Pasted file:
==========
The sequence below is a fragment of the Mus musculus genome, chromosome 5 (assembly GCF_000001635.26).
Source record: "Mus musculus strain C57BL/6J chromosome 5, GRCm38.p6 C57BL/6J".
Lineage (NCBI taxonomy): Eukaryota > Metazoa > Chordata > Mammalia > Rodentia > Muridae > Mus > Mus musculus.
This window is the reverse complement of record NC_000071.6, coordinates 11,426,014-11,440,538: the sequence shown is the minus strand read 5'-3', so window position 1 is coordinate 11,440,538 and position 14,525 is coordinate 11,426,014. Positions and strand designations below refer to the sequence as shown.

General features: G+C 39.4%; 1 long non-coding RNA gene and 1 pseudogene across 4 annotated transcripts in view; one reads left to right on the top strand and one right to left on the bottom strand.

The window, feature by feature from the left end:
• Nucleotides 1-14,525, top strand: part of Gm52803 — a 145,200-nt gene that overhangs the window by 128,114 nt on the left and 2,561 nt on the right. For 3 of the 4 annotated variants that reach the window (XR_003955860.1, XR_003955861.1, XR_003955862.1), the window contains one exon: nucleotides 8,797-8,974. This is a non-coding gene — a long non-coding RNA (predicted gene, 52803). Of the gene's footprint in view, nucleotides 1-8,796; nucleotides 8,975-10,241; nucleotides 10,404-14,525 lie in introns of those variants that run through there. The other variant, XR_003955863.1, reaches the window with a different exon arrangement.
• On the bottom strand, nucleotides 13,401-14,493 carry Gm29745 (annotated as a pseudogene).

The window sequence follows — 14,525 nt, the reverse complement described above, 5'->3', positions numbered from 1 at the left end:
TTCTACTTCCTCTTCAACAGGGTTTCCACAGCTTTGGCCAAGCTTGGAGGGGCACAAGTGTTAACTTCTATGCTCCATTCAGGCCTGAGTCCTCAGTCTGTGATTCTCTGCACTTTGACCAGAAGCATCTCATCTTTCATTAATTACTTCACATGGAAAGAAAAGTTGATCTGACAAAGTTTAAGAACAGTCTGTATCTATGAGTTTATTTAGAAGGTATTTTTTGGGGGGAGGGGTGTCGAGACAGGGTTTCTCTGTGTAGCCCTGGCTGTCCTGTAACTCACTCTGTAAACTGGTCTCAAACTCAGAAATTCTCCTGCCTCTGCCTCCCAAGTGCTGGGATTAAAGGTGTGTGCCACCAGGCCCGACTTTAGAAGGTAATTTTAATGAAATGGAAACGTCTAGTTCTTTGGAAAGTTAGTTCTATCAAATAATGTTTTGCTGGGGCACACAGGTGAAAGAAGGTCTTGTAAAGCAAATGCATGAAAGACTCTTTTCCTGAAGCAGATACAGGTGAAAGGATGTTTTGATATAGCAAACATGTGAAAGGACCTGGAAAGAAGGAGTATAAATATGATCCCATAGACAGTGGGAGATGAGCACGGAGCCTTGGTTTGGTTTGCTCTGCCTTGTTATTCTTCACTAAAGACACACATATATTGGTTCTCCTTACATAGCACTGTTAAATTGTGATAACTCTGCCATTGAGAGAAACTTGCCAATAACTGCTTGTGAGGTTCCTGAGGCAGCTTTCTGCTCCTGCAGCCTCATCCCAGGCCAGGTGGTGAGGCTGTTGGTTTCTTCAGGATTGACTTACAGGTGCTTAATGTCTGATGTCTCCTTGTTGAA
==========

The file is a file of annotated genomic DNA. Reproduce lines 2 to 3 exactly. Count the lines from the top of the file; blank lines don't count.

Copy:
Source record: "Mus musculus strain C57BL/6J chromosome 5, GRCm38.p6 C57BL/6J".
Lineage (NCBI taxonomy): Eukaryota > Metazoa > Chordata > Mammalia > Rodentia > Muridae > Mus > Mus musculus.